Lyle facing legal issues for unfair labor practices

Published 11:20 am Friday, February 17, 2012

The Lyle Public School board faces legal issues after a Minnesota School Employees Association representative told board members they committed an unfair labor practice when they approved two employees’ pay raises earlier this week.

John Rostad, MSEA field representative, told board members about the issue after their special session Thursday night, appearing to cast blame on Superintendent Jim Dusso for not properly informing the board they were in violation of a Status Quo order put forth by the new union for non-certified Lyle employees.

“We have an unfair labor practice that’s going on here,” Rostad told board members Jerry Sampson and Brandon Slowinski. “… That puts me as a field rep and the school board in bad spots because of lack of sharing information.”

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The school’s non-certified staff, which includes food and nutrition workers, bus drivers, paraprofessionals and secretaries, unionized as part of the MSEA on Dec. 13, 2011, after working toward unionization for three months.

The group organized in September after about three weeks of discussion, as former Austin paraprofessional Holly Murphy started work in the district. Murphy said it took her about three weeks to get about 15 employees interested in unionization, or almost all of the non-certified staff.

Rostad said Lyle employees gave several reasons for wanting a union, including superiors questioning employee integrity, quick suspensions, terminations and resignations, along with swift paraprofessional schedule changes.

“The non-certified staff started to have issues happen almost right away at (the beginning of) the school year,” Rostad said.

Once the MSEA filed a petition on Sept. 28 to organize a union with the state Bureau of Mediation Services on Lyle employees’ behalf, the district came under a Status Quo order, meaning non-certified staff couldn’t have changes to their schedule, pay and benefits among other things since the union hadn’t been officially formed or worked out a contract with the district.

Rostad and Murphy allege the board violated the Status Quo order when they approved a raise for two non-certified staff Monday. Furthermore, Rostad said Dusso should have been aware of that as he met with non-certified staff several times while they formed a union. Since the district hasn’t drawn up a formal contract with the union, the order should still stand.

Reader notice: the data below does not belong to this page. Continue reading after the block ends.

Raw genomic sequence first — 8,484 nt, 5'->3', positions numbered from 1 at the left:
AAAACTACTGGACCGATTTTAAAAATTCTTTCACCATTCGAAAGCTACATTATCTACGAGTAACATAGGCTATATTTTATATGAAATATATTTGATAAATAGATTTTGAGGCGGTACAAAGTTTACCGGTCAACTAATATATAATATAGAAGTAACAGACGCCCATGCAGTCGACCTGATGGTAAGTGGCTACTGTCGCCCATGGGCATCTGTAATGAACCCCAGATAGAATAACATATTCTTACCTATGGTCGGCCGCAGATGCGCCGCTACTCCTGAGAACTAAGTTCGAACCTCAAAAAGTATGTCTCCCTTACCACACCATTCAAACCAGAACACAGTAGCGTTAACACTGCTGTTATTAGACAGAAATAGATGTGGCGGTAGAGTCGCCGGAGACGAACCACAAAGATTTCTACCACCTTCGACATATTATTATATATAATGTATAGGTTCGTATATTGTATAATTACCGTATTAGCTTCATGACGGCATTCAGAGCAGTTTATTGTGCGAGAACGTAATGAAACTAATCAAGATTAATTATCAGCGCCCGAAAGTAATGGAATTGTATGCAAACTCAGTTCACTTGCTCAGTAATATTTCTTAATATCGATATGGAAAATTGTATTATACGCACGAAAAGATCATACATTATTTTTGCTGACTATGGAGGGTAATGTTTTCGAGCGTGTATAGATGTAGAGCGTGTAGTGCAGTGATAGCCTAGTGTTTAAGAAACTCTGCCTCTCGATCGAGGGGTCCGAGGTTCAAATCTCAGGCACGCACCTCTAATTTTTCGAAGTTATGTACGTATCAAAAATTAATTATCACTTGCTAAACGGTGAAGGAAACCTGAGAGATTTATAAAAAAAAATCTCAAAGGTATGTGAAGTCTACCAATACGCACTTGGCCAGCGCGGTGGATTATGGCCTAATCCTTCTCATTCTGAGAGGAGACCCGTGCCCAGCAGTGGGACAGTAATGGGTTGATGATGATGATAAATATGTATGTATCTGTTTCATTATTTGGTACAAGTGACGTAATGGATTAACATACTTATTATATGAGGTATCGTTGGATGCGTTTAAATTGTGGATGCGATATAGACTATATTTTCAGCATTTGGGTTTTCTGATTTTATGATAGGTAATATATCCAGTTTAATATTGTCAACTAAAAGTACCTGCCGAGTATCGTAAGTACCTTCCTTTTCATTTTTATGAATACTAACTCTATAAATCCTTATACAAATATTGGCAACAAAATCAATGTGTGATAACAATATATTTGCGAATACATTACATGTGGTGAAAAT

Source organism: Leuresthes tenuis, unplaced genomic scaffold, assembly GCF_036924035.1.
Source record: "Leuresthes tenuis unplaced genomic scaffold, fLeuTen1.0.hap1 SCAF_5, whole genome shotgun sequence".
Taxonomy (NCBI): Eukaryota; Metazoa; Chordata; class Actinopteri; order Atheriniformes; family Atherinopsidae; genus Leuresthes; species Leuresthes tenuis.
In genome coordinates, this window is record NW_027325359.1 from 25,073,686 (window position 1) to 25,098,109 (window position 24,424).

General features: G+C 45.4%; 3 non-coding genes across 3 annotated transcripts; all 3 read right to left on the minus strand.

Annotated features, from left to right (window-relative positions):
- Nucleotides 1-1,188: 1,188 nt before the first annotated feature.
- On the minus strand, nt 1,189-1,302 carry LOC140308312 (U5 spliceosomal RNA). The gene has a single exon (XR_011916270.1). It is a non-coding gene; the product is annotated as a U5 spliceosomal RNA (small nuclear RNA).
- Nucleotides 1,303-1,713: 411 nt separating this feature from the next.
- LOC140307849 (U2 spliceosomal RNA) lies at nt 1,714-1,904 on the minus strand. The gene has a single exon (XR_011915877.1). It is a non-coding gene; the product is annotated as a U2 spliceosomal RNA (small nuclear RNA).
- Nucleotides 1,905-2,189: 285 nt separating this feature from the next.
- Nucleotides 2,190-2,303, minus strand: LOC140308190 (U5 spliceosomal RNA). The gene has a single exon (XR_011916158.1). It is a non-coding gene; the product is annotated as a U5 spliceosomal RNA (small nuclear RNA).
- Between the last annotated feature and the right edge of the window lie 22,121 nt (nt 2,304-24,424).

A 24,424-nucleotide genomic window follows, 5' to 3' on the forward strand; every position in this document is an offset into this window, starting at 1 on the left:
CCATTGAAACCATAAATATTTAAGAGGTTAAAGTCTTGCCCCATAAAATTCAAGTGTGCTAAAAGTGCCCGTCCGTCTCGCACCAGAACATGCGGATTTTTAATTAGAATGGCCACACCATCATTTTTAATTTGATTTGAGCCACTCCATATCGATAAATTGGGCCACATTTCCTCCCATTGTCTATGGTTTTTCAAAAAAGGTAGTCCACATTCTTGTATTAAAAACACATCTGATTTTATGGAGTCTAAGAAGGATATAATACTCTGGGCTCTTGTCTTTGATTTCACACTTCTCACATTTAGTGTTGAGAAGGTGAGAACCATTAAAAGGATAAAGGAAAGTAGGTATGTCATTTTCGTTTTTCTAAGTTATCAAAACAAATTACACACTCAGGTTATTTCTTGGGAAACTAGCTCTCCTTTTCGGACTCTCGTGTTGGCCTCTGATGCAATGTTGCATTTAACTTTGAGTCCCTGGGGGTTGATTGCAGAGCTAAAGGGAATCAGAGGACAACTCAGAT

“This is something that should have been known,” Rostad said.

Dusso said he had forgotten about the Status Quo order when he came up with the recommendations and wanted to give raises to the custodians for their hard work.

“I completely forgot about the MSEA,” he said Friday morning. “It was an honest mistake.”

Dusso said Rostad brought the issue to his attention in an unprofessional manner and Dusso made recommendations to the board afterward.

Rosten said he has tried to start contract negotiations with the district but hasn’t received the necessary information from Dusso.

Both Sampson and Slowinski said they didn’t have much information about the union before the board approved the raises for the two employees.

“We depended on the knowledge and instruction of the superintendent,” Sampson said. “We made a bad mistake and we’re admitting it.”

Though Rostad told the board the MSEA could take the district to court, he said the board has to either give all non-certified employees a 4.5 percent raise — roughly the same percentage increase the board approved Monday — or rescind the raise.

Dusso didn’t attend Thursday night’s meeting, but said he had previously recommended the board rescind the raises.